Why can’t summer be summer? (Editorial)

(March 15, 2016) Maryland Sen. Jim Mathias, R-Lower Shore, is afain trying to drum up support for a bill in the General Assembly, which would prohibit public schools and publicly funded pre-kindergarten programs from opening for pupil attendance before the day after Labor Day. It’s not an easy sell.
The measure, SB 767, is not without its backers but there have been, in past attempts to get similar bills even out of committee, few lawmakers willing to take the school calendar out of the hands of local school boards and the reigning teacher unions.
The official calendar for Maryland public schools for 2016-17 sets the opening day for classes as Aug. 29 and the school closing date as June 16, although counties have leeway in setting the respective school calendars.
To start the school year, students in Maryland public schools will go to classes for five days before breaking for the three-day Labor Day weekend. And will spend more than two weeks in their classrooms in June before breaking for the summer.
Among those supporting the Mathias bill is the Maryland Farm Bureau which notes that many farming operations offer summer jobs to Maryland youth. The month of August is prime season for vegetable and fruit growers, MFB argues, and “losing their help during this busy season makes it very difficult for farmers to harvest the crop and prepare it for consumer use.”
Last August, Maryland Comptroller Peter Franchot was on the Boardwalk in Ocean City to launch a petition drive seeking 10,000 signatures advocating a mandated post-Labor Day start to the public school year in Maryland as part of his “Let Summer Be Summer” campaign.
Franchot contended that, by extending their summer break until after Labor Day could mean more than $7.7 million in additional tax revenue and $74.3 million in new economic activity. At the opening of the 2015 legislative session in January, the campaign appeared to be gaining momentum as Franchot and its other major supporters, including Mathias, Ocean City Mayor Rick Meehan, other elected officials, small business owners, educators and tourism officials, turned in the petition with more than 13,000 signatures. Gov. Larry Hogan also endorsed the issue.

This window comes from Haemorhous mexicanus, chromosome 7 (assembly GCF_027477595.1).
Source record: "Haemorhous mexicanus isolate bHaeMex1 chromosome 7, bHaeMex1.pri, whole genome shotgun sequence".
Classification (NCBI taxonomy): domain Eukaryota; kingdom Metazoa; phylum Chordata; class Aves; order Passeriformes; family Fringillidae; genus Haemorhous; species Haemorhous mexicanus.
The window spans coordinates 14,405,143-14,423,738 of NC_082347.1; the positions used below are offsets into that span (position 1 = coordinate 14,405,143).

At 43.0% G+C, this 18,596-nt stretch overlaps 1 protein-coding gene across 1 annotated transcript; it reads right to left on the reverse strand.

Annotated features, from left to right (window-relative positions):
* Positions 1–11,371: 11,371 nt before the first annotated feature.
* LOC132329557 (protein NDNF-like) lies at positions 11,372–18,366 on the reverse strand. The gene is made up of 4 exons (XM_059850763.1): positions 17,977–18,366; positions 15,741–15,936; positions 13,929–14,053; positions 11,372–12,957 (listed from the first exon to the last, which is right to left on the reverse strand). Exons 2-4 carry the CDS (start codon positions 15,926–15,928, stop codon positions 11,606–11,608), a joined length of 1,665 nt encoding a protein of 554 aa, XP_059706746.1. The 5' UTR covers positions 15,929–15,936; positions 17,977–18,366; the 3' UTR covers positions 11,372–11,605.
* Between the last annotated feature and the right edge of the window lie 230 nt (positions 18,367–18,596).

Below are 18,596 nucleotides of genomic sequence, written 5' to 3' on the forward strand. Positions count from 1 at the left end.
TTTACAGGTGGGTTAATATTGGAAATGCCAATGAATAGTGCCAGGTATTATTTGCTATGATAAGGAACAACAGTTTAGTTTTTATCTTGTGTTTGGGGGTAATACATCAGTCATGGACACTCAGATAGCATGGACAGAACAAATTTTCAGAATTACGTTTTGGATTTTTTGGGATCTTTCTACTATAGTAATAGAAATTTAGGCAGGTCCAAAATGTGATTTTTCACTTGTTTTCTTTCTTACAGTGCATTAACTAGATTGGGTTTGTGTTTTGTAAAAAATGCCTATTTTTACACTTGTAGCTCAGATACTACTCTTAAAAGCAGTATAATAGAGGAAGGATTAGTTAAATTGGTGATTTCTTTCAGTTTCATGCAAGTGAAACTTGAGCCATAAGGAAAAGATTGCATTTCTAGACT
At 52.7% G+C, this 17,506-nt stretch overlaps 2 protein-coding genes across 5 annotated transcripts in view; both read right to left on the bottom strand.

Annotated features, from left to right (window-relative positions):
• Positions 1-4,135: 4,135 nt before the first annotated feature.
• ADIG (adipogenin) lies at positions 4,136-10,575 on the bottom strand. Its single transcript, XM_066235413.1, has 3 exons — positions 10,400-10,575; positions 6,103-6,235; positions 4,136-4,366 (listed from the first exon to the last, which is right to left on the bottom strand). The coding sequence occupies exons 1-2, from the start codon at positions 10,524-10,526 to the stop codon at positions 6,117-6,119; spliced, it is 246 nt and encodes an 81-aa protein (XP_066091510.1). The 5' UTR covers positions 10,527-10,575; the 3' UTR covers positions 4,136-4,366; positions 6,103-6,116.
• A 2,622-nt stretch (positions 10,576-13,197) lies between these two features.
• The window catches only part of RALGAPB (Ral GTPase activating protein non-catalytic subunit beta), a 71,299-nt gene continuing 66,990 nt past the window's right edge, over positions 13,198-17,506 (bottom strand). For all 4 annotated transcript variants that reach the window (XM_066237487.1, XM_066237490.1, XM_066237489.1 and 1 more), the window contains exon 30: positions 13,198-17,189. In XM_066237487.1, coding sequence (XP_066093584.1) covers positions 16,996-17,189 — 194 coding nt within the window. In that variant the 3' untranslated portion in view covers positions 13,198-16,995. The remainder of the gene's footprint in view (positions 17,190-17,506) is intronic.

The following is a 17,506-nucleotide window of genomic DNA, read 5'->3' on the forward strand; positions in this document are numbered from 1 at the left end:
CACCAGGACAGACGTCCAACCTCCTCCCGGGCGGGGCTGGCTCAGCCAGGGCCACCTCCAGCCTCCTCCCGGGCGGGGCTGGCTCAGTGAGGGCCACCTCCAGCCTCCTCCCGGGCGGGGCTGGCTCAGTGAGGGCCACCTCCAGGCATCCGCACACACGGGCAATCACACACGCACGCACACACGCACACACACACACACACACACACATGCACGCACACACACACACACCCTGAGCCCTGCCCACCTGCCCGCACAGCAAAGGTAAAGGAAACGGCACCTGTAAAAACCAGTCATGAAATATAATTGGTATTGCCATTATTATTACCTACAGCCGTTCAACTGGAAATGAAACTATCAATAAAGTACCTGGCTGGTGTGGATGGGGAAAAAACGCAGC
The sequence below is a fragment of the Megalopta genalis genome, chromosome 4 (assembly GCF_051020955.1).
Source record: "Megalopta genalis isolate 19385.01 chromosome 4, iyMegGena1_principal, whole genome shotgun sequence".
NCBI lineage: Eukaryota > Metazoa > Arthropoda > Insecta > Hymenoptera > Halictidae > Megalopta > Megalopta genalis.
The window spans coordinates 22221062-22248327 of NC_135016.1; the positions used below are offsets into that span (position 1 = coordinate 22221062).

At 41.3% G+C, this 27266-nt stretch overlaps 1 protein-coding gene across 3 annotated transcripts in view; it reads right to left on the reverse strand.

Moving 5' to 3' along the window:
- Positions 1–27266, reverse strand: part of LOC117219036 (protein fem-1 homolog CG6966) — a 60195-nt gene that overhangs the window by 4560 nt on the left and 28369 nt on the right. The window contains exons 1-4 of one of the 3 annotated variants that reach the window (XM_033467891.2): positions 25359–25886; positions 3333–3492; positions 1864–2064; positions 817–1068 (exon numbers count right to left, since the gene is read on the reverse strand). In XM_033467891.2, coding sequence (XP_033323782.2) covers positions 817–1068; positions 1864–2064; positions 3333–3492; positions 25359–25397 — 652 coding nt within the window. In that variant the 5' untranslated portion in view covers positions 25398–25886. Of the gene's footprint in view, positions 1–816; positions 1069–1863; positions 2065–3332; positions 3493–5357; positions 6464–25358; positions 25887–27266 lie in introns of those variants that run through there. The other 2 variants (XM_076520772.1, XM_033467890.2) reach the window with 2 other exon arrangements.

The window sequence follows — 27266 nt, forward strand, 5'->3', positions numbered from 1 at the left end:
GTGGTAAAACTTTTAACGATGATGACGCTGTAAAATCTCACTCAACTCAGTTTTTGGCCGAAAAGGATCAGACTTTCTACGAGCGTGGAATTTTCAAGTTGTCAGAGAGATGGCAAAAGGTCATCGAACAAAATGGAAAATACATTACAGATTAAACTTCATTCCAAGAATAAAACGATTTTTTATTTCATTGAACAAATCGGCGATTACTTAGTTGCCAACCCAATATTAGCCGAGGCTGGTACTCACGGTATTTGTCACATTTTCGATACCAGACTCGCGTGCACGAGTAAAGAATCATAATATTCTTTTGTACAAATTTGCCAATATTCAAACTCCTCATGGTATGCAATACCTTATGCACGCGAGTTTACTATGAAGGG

However, by session’s end, the bills, after routine committee hearings, died a quiet death, without so much as a vote at the committee level.
Joining again in advocacy of the Mathias bill is the Maryland State Fair.
In years past, when it was unheard of to start school before Labor Day, the fair was able to schedule its 4-H livestock competitions through the 12 days of the fair, which runs through Labor Day.
The fair opens on Aug. 25. School opens this year on Aug. 29 or sooner. That leaves four days or fewer for the 4-H kids, who have worked all year long for those moments in the show ring to do their stuff.
When public school students were called back to school before the end of August, fair officials have had to cram the 4-H shows into its opening days.
“We stand shoulder-to-shoulder with those who want to keep the schools closed until the day after Labor Day,” a spokesperson for the fair said.
Detractors of the Mathias bill advance concerns such as the proposal’s effect on planning for inclement weather, professional development time for teachers and the amount of instruction time available before standardized tests begin in March.
However, supporters of the bill cite the example of Virginia — where the so-called Kings Dominion law prohibits schools from starting before Labor Day without a state waiver — and studies have indicated no negative impact on school test scores.
We contend that school districts should look at their calendars and find opportunities to shave off a day here or there rather than extend later into June to compensate for the five days before Labor Day.
As Comptroller Franchot, says “Let Summer be Summer.”